One of the year’s most welcome musical returns has without a doubt been that of Beth Orton, whose latest record, Sugaring Season, may well be her finest since the much celebrated Central Reservation.

That Sugaring Season and this intimate show in support of its recent release come after a long absence from Orton is not discernible either from her voice or indeed her appearance. The former remains just as raw, raspy and riveting as it ever was and the latter… well, she sort of looks exactly the same as she did in the mid-2000s, before getting – as she puts it – “up the duff”.

But Orton is visibly nervous as she hesitantly arrives on stage and the first minute of album opener and latest single, ‘Magpie’, does not sound very assured. She pauses her performance and it immediately transpires that there is a rather noisy drone coming from the sound system, which is causing her distraction. The engineer remedies the technical problem and, in the interim, Orton apologises and asks the audience not to think her a diva. She then launches into ‘Magpie’ again and, this time, the song sounds just right.

Although some of the album tracks aired tonight may not be as immediate as ‘Magpie’, it is notable that the vast majority of Orton’s new material operates on a minimum level of ‘rather good’. There are no so-called stinkers here. Orton’s writing is rich in melody and, on songs such as ‘State of Grace’ and ‘Something More Beautiful’, you get swept away with the sentiment she so easily conveys with her lyrics.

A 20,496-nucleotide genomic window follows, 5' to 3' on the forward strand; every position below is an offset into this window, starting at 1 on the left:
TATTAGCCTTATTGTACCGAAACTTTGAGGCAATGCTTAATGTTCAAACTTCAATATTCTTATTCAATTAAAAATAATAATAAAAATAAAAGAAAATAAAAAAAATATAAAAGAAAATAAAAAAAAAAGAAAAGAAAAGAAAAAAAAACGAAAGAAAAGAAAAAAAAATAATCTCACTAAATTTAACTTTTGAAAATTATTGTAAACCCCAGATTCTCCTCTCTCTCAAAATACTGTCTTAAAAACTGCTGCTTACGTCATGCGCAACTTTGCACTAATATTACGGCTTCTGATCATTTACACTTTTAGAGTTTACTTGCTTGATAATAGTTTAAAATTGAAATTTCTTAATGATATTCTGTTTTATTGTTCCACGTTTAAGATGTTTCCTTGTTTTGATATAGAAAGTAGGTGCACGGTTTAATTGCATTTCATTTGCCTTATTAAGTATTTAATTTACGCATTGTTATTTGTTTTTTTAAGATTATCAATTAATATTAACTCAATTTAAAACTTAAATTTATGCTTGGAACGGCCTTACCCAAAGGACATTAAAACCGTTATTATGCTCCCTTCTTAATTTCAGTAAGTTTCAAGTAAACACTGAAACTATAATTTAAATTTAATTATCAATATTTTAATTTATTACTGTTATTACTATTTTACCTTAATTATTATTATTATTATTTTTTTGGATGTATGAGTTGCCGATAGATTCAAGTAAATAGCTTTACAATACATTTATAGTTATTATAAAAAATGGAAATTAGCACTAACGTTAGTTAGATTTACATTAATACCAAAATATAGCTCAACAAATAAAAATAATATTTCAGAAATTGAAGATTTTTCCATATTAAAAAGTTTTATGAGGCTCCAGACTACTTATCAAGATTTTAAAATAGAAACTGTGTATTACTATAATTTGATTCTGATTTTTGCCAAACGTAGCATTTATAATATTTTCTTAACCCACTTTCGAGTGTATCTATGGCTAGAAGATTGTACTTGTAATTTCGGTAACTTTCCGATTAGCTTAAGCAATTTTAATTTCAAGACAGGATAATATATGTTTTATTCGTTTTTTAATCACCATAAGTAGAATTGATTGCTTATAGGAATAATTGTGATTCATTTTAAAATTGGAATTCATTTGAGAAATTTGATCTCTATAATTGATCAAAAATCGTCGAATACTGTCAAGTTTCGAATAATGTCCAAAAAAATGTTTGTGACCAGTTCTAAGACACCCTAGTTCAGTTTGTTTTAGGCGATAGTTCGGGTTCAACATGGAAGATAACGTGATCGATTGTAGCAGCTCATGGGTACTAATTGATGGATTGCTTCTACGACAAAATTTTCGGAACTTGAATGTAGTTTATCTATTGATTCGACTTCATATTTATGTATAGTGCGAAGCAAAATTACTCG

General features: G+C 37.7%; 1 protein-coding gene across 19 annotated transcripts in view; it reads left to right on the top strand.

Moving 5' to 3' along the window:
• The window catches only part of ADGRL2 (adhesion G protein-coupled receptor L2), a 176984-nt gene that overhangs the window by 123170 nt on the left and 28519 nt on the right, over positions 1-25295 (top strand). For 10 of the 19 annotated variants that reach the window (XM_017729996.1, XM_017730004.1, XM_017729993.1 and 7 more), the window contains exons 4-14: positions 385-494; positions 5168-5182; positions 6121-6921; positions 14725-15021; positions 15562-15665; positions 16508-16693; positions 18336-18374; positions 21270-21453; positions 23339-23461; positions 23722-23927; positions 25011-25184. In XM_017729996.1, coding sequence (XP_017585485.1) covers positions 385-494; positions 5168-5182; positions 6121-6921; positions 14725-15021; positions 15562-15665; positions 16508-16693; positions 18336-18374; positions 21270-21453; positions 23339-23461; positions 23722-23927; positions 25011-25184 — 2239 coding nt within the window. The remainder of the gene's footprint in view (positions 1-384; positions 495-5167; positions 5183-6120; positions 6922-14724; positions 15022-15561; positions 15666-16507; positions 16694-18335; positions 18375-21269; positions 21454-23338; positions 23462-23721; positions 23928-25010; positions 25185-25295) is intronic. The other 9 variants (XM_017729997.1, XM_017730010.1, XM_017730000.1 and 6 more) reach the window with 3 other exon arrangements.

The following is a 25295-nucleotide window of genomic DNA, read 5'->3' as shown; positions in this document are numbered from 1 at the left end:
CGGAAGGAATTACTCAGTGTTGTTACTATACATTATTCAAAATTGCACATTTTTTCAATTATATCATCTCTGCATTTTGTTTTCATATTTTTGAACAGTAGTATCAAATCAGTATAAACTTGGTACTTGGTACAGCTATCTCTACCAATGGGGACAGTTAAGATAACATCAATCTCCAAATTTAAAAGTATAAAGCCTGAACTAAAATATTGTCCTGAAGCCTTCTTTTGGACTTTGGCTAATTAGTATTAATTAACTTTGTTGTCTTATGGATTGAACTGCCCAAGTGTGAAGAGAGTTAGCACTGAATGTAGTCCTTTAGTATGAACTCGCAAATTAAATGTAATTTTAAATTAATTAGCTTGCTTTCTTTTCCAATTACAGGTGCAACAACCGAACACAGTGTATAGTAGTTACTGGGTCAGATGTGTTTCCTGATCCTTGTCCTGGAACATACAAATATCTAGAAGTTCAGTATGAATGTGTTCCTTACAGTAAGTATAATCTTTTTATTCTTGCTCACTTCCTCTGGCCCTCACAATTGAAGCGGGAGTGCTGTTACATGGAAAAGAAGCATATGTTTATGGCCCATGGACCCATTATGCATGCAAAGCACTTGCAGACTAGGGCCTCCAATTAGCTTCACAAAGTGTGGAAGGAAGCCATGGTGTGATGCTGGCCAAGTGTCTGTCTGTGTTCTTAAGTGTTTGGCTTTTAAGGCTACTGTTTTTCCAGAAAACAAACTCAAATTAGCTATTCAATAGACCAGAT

In the stripped down setting of an acoustic playlist, classics such as ‘Central Reservation’ and ‘She Cries Your Name’ are given a more subdued edge but the danger of presiding doom and gloom is lifted by cheerier numbers ‘Call Me The Breeze’ and ‘See Through Blue’.

Orton is occasionally joined on stage by her husband, Sam Amidon, whose support slot befits the wonder of Union Chapel no less than his spouse’s headliner section. Their duet on ‘Concrete Sky’ is a near-peak in this strong set and, where Orton is too shy to carry out full banter with the audience, Amidon comes to the rescue. When the two sing together, you get the feeling theirs is a harmonious marriage

It is only towards the end of the evening, when Orton revisits ‘It’s Not The Spotlight’, that one gets the feeling that she is beginning to conquer her timidity and enjoy herself. A little too late? Perhaps for Orton, but certainly not as far as the audience is concerned. For us, the music is informed by the personality of its performer and so Orton’s vulnerability and nerves help in making her the musician that she is and tonight the special night that it is.